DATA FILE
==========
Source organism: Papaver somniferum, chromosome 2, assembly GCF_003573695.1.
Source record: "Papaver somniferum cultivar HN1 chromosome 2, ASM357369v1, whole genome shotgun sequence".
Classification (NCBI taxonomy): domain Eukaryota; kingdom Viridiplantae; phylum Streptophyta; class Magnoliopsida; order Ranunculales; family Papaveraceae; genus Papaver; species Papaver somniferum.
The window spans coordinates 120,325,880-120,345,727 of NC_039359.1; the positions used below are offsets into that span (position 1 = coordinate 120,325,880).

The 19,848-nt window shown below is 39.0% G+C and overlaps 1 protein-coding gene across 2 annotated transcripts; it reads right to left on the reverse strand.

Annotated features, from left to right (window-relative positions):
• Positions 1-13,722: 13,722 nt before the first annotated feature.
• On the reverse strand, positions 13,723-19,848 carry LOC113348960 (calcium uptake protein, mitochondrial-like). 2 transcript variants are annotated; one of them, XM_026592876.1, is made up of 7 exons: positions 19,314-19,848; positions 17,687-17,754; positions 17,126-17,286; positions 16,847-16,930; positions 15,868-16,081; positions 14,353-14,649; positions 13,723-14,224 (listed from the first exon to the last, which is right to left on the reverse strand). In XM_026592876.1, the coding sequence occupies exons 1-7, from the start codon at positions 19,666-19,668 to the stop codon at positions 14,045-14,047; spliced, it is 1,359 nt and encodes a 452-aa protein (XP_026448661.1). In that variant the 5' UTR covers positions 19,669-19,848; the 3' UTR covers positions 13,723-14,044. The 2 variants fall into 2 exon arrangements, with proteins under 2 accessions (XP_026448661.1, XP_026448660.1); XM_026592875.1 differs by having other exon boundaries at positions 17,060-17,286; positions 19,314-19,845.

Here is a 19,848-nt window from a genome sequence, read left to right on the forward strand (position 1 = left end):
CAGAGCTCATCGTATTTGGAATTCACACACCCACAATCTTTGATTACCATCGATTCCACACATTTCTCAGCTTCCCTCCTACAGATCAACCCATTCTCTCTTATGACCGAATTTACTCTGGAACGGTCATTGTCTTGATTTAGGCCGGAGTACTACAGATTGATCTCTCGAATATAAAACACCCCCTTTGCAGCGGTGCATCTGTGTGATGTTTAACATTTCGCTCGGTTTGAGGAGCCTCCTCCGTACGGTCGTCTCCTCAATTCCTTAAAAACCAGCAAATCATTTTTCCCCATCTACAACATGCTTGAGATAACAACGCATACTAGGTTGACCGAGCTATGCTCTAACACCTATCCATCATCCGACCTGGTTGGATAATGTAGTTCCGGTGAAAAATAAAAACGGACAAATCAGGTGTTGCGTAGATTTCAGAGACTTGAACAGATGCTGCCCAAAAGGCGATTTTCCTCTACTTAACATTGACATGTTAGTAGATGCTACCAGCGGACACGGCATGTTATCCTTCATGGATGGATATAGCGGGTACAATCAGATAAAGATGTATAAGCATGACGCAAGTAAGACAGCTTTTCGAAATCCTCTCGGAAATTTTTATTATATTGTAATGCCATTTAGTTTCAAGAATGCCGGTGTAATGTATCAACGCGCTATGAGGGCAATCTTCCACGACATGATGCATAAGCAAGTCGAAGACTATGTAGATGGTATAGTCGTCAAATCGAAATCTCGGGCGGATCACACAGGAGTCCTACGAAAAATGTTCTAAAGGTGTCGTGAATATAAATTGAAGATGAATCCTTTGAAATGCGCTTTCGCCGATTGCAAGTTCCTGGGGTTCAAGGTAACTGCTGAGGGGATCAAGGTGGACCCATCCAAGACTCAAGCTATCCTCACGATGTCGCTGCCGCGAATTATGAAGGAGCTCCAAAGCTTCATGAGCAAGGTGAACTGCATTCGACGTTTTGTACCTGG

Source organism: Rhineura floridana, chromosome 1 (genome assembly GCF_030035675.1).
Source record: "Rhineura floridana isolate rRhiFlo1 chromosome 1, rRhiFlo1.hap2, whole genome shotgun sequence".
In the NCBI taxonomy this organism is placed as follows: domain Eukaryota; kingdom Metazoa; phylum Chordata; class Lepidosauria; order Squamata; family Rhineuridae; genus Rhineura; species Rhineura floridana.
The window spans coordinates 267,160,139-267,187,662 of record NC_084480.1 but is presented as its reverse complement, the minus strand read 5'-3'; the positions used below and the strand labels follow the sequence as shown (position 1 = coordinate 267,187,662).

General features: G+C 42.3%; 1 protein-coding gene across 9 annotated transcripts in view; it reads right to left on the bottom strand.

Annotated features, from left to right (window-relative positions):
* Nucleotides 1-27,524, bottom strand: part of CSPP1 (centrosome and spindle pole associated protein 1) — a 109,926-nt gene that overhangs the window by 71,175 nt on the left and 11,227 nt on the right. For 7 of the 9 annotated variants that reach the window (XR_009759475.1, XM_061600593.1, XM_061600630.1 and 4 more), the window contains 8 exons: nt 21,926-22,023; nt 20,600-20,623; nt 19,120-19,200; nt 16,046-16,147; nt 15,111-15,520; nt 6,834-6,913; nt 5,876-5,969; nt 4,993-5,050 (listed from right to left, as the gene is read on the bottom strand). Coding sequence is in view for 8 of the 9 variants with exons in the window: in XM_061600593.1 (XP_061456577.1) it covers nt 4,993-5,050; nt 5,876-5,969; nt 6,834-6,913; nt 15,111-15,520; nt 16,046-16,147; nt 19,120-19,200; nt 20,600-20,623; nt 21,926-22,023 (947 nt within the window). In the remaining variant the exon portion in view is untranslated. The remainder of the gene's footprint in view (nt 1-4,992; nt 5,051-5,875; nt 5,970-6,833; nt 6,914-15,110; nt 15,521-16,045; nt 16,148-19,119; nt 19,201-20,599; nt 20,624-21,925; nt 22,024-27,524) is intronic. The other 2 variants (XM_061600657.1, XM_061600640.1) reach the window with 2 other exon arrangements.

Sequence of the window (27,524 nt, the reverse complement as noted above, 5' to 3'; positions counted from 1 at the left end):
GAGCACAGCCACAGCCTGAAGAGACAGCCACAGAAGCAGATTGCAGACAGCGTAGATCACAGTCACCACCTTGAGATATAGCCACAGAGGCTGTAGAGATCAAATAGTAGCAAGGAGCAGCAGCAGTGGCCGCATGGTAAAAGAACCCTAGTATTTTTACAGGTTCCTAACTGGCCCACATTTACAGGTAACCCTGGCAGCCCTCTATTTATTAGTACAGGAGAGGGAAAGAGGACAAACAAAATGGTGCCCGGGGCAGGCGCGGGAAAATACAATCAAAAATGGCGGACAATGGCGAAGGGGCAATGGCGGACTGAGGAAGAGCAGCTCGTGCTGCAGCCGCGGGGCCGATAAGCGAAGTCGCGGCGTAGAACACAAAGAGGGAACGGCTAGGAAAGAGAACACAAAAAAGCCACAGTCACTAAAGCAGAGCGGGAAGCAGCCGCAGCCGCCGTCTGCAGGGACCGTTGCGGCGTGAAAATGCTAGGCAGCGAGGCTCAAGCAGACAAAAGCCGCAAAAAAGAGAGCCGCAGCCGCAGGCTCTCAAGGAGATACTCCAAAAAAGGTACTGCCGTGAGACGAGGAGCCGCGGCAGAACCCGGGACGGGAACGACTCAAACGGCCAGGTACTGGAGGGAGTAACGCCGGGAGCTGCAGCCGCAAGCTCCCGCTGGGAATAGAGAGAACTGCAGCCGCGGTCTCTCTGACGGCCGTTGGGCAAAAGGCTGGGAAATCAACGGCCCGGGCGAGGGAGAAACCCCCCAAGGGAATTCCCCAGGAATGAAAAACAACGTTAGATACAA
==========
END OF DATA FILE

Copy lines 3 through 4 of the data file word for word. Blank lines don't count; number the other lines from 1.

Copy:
Classification (NCBI taxonomy): domain Eukaryota; kingdom Viridiplantae; phylum Streptophyta; class Magnoliopsida; order Ranunculales; family Papaveraceae; genus Papaver; species Papaver somniferum.
The window spans coordinates 120,325,880-120,345,727 of NC_039359.1; the positions used below are offsets into that span (position 1 = coordinate 120,325,880).